We were in maybe 2 feet of water, and our guide reached down to the sand and pulled up large white starfish to show us. It was an idyllic spot, but almost the whole time we were there the serenity of the moment was broken by the speedboats that forced their way into the lagoon, despite being far too large for the shallow water; they’d noisily move around the lagoon, then get stuck in the sand and make even more noise revving their engines to get unstuck.
My other day trip out of Krabi Town was a visit to Railay. To get there, I took a songthaew to Ao Nang Beach (a small, uninspiring beach backed by an unrelenting strip of shops–I wouldn’t recommend it if you’re looking for a place to base yourself in the area), then a longtail around the coast to West Railay Beach. I think my expectations were a little high, because I was disappointed. Everything at Railay was overpriced (water was four times what it was anywhere else I’d been in Thailand), and there seemed to be few places to set yourself up on the beach since so much space was taken up by longtails. Also, it was super crowded. I walked around to Pra Nang, which was a small beach boasting a cave full of lingams and a pile of rocks to scramble on, and I was overwhelmed by the number of people packed into that tiny space.
I’ve talked to people who stayed at Railay, and they had a much better time; they were able to find hidden areas to sunbathe and swim, so they could focus on the undeniable beauty of the limestone cliffs and calm blue-green water without getting distracted by crowds and a need to catch a boat back before prices went up at sunset.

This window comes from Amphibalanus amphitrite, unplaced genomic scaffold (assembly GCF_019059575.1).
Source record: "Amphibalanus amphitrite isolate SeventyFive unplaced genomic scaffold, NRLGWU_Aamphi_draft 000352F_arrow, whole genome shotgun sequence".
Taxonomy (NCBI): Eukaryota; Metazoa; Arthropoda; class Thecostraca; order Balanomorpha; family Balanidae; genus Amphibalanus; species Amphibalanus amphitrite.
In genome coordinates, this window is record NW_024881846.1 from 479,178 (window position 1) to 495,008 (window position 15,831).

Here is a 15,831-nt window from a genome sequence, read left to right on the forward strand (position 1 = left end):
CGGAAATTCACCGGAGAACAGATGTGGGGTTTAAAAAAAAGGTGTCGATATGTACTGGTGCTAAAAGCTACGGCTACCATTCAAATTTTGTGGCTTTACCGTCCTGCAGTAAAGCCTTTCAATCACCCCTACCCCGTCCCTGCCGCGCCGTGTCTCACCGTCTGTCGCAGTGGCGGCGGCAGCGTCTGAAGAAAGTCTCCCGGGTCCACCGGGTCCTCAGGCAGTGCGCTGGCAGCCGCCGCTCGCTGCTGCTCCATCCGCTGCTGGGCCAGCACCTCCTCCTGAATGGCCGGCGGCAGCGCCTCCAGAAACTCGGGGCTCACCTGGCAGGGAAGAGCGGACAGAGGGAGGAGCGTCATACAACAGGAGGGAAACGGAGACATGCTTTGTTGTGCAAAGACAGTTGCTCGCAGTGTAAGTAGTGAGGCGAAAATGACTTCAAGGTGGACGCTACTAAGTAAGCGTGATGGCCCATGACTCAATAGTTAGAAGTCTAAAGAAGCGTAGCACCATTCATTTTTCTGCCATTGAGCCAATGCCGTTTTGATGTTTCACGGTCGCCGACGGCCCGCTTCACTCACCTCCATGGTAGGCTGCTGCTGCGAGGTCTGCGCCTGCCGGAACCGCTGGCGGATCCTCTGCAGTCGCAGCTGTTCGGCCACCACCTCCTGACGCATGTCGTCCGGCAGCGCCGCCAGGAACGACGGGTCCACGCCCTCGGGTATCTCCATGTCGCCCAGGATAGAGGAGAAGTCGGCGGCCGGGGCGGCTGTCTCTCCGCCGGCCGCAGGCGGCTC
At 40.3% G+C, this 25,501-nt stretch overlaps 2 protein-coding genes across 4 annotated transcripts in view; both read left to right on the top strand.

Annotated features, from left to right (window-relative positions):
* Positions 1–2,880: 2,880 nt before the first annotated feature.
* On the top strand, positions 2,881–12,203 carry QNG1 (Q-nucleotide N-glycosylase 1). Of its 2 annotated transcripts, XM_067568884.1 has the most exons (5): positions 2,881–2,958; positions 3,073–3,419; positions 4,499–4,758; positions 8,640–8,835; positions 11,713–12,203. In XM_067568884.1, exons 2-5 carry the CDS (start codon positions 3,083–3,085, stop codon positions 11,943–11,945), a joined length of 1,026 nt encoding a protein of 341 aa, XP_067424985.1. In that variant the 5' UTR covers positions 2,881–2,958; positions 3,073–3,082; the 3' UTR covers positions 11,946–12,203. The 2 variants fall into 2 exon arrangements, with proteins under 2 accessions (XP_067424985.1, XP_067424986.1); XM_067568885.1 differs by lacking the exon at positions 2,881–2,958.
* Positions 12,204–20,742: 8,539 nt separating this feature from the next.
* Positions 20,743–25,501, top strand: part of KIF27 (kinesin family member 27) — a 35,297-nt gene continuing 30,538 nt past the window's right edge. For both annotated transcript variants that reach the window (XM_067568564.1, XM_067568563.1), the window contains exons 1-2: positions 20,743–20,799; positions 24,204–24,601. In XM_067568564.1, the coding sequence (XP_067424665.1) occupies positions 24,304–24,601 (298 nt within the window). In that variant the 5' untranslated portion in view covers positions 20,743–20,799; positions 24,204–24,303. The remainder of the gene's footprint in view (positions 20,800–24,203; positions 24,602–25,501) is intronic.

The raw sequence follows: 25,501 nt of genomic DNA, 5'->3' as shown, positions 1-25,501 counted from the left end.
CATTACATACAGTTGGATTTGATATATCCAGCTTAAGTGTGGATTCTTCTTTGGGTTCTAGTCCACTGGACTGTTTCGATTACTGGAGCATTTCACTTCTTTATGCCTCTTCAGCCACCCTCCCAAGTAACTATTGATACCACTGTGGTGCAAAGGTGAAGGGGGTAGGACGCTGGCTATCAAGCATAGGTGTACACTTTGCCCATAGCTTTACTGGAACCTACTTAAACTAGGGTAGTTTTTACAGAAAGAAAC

I did get to see some monkeys on my walk to and from Pra Nang, including a baby! I also stopped by Tonsai, a popular climbing spot, and watched several people clip in and maneuver up and down those sheer cliffs. It looked terrifying, but they had smiles on their faces, so well done them.
I’m not sure what the solution is for the conservation-minded tourist who wants to visit the Thai islands. There are some tour groups out there making an effort to be eco-conscious, so you can give your dollars to them. You can also go to more out-of-the-way islands, although those are becoming harder and harder to find, so you’re not adding to the overcrowding of the popular ones–but does that mean you’re just speeding up the exploitation of an otherwise untouched place? You could just not go at all, but missing out on the beauty of this part of the world would be a shame. I took a visitor survey at the airport and made a big deal about the lack of conservation efforts, so maybe if enough tourists do that it’ll catch a government official’s eye. I don’t know–what are your thoughts?